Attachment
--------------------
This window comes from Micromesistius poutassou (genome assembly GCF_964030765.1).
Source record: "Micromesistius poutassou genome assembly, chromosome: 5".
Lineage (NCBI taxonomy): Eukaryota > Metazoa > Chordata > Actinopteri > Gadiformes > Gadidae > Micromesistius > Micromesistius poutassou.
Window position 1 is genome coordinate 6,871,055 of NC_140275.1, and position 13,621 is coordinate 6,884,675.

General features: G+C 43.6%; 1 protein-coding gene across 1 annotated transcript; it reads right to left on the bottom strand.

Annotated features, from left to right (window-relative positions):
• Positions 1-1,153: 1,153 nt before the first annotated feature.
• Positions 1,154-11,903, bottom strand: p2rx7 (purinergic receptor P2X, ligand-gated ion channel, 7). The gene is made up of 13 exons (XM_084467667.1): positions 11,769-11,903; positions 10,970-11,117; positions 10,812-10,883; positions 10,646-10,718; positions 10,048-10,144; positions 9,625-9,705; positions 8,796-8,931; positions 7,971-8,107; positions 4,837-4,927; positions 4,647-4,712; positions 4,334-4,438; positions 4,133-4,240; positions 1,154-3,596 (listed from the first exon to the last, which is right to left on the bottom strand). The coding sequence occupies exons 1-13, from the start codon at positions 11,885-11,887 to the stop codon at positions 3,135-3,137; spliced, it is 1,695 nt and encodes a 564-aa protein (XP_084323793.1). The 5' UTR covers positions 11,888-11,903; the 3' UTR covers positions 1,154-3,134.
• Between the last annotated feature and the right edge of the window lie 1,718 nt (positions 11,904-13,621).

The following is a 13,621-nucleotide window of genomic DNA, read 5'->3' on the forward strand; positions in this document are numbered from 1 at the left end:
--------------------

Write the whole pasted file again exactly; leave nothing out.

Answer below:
This window comes from Micromesistius poutassou (genome assembly GCF_964030765.1).
Source record: "Micromesistius poutassou genome assembly, chromosome: 5".
Lineage (NCBI taxonomy): Eukaryota > Metazoa > Chordata > Actinopteri > Gadiformes > Gadidae > Micromesistius > Micromesistius poutassou.
Window position 1 is genome coordinate 6,871,055 of NC_140275.1, and position 13,621 is coordinate 6,884,675.

General features: G+C 43.6%; 1 protein-coding gene across 1 annotated transcript; it reads right to left on the bottom strand.

Annotated features, from left to right (window-relative positions):
• Positions 1-1,153: 1,153 nt before the first annotated feature.
• Positions 1,154-11,903, bottom strand: p2rx7 (purinergic receptor P2X, ligand-gated ion channel, 7). The gene is made up of 13 exons (XM_084467667.1): positions 11,769-11,903; positions 10,970-11,117; positions 10,812-10,883; positions 10,646-10,718; positions 10,048-10,144; positions 9,625-9,705; positions 8,796-8,931; positions 7,971-8,107; positions 4,837-4,927; positions 4,647-4,712; positions 4,334-4,438; positions 4,133-4,240; positions 1,154-3,596 (listed from the first exon to the last, which is right to left on the bottom strand). The coding sequence occupies exons 1-13, from the start codon at positions 11,885-11,887 to the stop codon at positions 3,135-3,137; spliced, it is 1,695 nt and encodes a 564-aa protein (XP_084323793.1). The 5' UTR covers positions 11,888-11,903; the 3' UTR covers positions 1,154-3,134.
• Between the last annotated feature and the right edge of the window lie 1,718 nt (positions 11,904-13,621).

The following is a 13,621-nucleotide window of genomic DNA, read 5'->3' on the forward strand; positions in this document are numbered from 1 at the left end: